Lancashire remembers

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In the dim, flickering light, exactly 100 years since Britain declared war on Germany, the people of Preston remembered.

Almost 2,000 candles - one for every soldier named on the Roll of Honour - were placed by the war memorial in the city’s Flag Market following a procession from Preston Minster.

LIGHTS OUT event at the Preston war memorial

LIGHTS OUT event at the Preston war memorial

Street lights were switched off from 10pm, and solitary lights shone from surrounding churches, civic buildings, offices and homes as part of the nationwide Lights Out event to commemorate the start of the First World War.

Thousands turned out for the event to gather around Preston’s darkened war 
memorial. Having lead a 
procession of a hundred from the minster, Preston Mayor Coun Nick Promfret began the service by quoting the then Foreign Secretary Sir Edward Grey, whose words inspired the event.

Quoting the famous words, he said: “The lamps are going out over Europe; we shall not see them lit again in our lifetime.”

Coun Pomfret continued in his own words, adding: 
“Tonight we are making 
history. Thank you to 
everyone taking part.”

Photo Neil Cross'LIGHTS OUT event at the Preston Cenotaph

Photo Neil Cross'LIGHTS OUT event at the Preston Cenotaph

The city fell silent as 10pm approached. As the clock ticked to the hour, the poem In Flanders Fields was read out, and 40 volunteers began laying 1,956 candles in a semi circle before the war memorial. History teacher Lisa Lo from Ashton was at the event with her family. She said: “We’ve come to remember the sacrifice of all the young men involved, it’s very important we do.”

John Houghton said he was taking part in respect for his great uncle Thomas Jemson of Arkwright Street, Preston, who was killed in France aged 20, on August 29, 1918.

The event closed with prayers from Father Timothy Lipsomb, vicar of Preston.

He said: “How proud would each soldier, sailor and airman be to be remembered on this night 100 years on from the commencement of war?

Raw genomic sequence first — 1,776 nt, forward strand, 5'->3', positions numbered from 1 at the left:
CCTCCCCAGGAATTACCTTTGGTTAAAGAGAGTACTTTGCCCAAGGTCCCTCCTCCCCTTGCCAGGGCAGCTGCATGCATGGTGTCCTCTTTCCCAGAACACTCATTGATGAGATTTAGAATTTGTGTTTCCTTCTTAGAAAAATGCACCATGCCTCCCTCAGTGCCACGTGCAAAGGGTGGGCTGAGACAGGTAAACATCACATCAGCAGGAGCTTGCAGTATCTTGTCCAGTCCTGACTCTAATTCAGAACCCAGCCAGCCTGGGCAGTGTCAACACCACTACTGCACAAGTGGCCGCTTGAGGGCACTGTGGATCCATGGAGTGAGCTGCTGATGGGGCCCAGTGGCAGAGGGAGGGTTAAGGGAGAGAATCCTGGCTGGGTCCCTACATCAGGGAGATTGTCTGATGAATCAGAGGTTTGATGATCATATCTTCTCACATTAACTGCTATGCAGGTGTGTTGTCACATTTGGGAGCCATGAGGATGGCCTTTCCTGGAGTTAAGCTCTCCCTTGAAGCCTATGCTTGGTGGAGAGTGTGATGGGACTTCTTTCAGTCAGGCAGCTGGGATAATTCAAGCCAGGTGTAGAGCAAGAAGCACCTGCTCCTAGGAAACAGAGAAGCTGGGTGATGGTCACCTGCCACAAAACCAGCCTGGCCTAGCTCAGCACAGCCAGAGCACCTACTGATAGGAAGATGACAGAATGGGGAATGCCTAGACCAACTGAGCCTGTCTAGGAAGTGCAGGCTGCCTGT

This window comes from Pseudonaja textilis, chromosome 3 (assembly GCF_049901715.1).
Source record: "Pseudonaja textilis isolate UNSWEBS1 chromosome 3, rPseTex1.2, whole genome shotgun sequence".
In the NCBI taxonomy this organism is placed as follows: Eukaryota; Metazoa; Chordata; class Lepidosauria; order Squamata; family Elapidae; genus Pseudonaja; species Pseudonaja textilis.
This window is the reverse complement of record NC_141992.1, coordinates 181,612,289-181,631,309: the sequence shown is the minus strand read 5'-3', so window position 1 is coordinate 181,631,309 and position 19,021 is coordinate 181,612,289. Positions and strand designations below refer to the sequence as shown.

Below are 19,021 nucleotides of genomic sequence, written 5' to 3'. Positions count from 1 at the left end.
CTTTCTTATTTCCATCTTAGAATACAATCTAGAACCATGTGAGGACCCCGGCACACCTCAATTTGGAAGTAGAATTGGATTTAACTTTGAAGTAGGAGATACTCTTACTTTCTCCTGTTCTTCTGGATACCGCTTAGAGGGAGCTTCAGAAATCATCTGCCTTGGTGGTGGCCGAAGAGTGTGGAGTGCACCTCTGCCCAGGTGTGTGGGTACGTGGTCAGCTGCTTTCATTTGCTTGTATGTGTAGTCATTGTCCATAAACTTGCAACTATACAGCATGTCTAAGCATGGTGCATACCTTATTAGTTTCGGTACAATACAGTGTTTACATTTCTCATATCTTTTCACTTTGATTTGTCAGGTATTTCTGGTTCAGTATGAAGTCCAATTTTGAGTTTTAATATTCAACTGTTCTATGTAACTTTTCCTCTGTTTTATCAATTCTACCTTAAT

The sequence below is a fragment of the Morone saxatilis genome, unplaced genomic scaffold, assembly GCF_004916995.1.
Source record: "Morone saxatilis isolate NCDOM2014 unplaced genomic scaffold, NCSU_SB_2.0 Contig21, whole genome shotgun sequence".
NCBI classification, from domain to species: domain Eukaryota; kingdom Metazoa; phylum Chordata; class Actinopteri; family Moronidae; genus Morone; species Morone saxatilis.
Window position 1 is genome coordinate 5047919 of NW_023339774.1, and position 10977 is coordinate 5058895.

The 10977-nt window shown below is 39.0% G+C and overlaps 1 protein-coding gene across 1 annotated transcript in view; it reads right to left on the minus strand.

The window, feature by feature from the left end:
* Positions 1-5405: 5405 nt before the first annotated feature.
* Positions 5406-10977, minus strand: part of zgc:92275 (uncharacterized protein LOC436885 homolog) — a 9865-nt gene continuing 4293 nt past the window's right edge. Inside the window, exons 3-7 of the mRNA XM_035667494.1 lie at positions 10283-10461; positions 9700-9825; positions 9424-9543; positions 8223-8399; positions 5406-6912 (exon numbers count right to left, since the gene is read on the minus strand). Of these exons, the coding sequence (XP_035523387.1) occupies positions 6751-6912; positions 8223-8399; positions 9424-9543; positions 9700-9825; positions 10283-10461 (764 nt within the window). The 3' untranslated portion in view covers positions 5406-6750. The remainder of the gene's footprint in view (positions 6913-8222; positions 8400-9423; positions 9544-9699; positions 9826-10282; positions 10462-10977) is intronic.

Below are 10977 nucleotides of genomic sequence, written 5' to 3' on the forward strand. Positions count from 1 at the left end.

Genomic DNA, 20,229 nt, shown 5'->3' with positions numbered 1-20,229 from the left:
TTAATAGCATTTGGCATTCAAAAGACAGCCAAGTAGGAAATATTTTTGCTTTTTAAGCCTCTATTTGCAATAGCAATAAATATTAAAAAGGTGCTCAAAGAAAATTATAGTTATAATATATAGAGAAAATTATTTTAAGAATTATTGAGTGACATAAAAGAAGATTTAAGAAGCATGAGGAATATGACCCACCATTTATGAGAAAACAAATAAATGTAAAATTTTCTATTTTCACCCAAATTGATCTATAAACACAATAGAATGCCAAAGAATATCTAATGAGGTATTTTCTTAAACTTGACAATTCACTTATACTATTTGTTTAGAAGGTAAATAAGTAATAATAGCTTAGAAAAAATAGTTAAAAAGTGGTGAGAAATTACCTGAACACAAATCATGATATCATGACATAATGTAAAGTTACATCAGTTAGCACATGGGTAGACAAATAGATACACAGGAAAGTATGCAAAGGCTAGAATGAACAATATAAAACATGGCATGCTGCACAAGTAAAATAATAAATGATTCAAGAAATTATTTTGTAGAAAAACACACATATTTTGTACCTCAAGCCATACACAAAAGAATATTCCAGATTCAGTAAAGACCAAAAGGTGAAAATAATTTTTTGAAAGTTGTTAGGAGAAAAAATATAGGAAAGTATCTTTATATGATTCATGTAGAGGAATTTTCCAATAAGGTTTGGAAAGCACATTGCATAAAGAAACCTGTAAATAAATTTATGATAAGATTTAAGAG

“Each candle represents a dear soul, a son, a grandson, a brother, a father, a sibling, a person cherished, even if they only lived a short time.

“As this blaze of light grows stronger we remember these souls together brightened the lives of so many around them.”

Earlier in the day, a host of events had taken place around the county.

Part of Liverpool Road in Penwortham was temporarily closed to allow a service at the town’s war memorial.

Two hundred people attended and a two-minute silence was punctuated by teenager Jamie Edwards who played the Last Post and Reveille on a German bugle from the First World War.

It had been found in the trenches by a British soldier who gave it to his daughter, who lives in Penwortham. She then gave it to the Friends of Penwortham War Memorial.

The group’s chairman, Ron Drakefield said: “It was a very moving ceremony, and I was proud to be a part of it.”

Wreathes were laid by Penwortham Mayor, Coun Susan Prynn, the Royal 
British Legion and the Friends of Penwortham War Memorial.

Rev Chris Nelson of St Mary’s Church read prayers at the end of the service, which was followed at 10pm by the lighting of 73 candles to represent the men from Penwortham who perished.

The Mayor of South Ribble, Coun Graham Walton, lowered flags flying above the Civic Centre in Leyland, and alongside council leader Coun Margaret Smith, read poems and led moments of quiet 

A bugler from Leyland Band played the Last Post and The Reveille to end proceedings.

A service was also held with local children and soldiers at the war memorial off Factory Lane, Whittle-le-Woods, and a remembrance walk was held from the Royal British Legion branch in Lostock Hall.

Blackburn Cathedral held a special service on Sunday as alongside weekend events across the county.